Diagram bottom left slide 10: the nuclear envelope is 2 lipid bilayers that
surround the nucleus and the nuclear pore complex actually forms this channel
through the nuclear envelope. It is through the nuclear pore complex that proteins
will be translocated selectively, its not all proteins that are allowed to move
through this gate its only certain proteins that have certain signals on them. But it
is a channel, it is not completely closed so that is why small molecules are
allowed to move freely in and out of the nucleus.
Proteins that are moving into the nucleus during nuclear import are cargo
Cargo proteins have specific AA sequences on them called nuclear localization
Nuclear localization signals is a AA sequence that tells the cell to import that
protein into the nucleus
There is a nuclear import receptor that moves the protein from the cytosol into the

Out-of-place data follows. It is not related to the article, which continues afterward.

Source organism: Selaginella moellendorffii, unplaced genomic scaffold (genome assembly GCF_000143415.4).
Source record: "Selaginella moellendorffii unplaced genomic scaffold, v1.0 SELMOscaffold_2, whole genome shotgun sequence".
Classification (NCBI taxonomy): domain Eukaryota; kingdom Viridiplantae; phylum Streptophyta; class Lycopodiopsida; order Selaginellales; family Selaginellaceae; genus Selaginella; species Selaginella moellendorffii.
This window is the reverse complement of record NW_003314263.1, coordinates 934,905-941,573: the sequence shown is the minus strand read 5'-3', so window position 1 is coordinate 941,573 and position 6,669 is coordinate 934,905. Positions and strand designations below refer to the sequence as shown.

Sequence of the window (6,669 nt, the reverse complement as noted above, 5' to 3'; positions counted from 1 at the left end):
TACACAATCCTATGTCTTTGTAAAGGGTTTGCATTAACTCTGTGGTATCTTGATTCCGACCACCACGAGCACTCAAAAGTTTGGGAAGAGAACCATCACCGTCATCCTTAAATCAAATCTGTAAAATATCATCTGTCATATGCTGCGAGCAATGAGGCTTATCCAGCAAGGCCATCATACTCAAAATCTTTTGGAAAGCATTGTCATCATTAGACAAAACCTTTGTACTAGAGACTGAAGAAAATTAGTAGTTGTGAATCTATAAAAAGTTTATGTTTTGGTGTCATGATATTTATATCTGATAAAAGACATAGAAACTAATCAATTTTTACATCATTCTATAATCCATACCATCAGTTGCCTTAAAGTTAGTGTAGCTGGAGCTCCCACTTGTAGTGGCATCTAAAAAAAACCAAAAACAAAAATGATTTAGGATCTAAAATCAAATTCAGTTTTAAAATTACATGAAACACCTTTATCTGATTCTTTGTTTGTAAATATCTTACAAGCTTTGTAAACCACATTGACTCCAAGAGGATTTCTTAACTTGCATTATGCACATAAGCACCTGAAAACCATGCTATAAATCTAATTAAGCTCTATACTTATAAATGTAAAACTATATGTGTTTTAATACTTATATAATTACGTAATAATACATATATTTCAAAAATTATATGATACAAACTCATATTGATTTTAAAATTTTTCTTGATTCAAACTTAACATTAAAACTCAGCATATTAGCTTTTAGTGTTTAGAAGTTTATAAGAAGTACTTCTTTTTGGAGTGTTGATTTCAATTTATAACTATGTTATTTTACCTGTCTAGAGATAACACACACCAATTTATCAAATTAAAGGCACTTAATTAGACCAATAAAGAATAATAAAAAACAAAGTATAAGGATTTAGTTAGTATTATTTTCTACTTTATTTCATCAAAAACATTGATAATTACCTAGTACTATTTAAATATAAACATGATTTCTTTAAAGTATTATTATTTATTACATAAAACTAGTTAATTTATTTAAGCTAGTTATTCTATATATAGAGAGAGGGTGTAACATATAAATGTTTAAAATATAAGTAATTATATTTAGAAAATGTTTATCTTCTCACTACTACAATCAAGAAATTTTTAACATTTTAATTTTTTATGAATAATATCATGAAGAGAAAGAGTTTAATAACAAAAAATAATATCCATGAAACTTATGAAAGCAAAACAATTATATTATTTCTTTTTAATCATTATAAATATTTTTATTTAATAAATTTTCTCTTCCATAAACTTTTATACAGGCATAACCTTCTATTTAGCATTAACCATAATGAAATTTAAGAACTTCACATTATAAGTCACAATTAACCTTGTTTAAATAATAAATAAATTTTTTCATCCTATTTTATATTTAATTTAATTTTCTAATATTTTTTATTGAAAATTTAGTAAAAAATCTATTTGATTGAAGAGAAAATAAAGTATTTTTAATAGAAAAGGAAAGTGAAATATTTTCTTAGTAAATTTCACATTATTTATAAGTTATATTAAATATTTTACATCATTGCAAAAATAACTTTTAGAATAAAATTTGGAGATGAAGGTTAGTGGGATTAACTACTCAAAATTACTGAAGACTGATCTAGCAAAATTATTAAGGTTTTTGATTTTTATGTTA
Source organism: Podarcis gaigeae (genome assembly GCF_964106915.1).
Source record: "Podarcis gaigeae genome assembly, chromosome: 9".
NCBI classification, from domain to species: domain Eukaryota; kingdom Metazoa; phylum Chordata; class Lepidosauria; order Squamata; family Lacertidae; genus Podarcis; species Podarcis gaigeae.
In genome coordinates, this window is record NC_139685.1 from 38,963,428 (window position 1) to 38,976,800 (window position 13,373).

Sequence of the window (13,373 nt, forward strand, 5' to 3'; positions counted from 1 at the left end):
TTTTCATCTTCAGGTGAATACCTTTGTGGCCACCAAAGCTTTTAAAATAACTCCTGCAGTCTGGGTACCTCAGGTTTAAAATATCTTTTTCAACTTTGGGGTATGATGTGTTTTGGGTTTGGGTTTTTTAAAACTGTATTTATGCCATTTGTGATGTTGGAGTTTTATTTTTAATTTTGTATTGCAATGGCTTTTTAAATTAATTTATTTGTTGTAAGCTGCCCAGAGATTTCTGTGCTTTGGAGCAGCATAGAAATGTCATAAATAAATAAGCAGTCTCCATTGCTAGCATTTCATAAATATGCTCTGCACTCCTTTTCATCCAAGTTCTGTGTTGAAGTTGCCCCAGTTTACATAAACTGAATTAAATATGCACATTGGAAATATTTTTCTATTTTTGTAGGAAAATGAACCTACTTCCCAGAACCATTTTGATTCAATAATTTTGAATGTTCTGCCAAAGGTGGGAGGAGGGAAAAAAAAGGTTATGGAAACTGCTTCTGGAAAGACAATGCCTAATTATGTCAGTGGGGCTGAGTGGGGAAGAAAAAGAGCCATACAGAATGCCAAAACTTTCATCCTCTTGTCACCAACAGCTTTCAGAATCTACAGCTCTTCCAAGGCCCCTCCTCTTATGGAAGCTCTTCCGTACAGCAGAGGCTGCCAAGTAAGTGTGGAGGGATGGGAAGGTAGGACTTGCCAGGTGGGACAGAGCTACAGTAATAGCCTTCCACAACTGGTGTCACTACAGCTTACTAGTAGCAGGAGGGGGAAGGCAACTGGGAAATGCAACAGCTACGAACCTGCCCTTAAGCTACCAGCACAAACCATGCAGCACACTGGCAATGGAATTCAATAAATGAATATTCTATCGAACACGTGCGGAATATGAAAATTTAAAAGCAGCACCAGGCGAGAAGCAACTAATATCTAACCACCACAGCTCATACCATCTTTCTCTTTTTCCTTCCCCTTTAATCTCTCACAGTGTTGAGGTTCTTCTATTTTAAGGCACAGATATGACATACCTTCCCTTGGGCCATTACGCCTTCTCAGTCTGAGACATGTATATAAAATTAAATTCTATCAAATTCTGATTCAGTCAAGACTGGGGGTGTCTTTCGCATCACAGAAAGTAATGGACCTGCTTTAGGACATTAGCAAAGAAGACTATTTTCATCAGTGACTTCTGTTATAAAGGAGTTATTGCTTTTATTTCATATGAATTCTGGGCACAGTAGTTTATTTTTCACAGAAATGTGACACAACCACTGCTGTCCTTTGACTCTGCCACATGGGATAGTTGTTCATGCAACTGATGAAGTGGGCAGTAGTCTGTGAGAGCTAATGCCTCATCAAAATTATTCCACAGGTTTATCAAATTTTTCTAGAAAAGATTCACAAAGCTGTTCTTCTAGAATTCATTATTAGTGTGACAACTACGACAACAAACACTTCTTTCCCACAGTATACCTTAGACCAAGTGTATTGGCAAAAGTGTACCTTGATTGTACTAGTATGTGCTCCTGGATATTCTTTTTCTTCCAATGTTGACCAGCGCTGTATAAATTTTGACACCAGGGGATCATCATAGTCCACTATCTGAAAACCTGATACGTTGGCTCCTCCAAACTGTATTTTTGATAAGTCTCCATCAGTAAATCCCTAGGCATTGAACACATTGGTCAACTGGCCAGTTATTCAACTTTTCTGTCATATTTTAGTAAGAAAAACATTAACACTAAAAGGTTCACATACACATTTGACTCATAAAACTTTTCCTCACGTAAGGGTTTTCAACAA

nucleus and it binds to this AA sequence on the cargo protein called the nuclear
Now the AA sequences are not a specific AA sequence but they are rick in lyseine
and argenines. These are positively charged AAs and those properties that allow
this sequence to bind to the nuclear import receptor. Bio 230 Lecture 9
Once the cargo is bound to the nuclear import receptor this complex will bind to
what are called nuclear porins in the nuclear pore complex. Nuclear porins are
protein molecules that are lining the nuclear pore complex. These are the proteins
that make the channel through the nuclear pore complex.
It is called the nuclear pore complex b/c it is not only one type of protein that
makes up this channel it’s a complex of proteins. One of the major players in
making this structure are nuclear porins
So once this has occurred the cargo has bound to the nuclear import receptors, the
nuclear import receptor is bound to these nuclear porins, then the receptor and the
cargo are translocated into the nucleus from the cytosol
This figure highlights that you can have different import receptors, there is not
only 1 type, there are different types that can regulate the movement of different
types of proteins and as mentioned this NLS sequence is not a specific AA
sequence, so they can vary and different NLS sequences can be recognized by
different nuclear importer receptors but they all carry out the same function.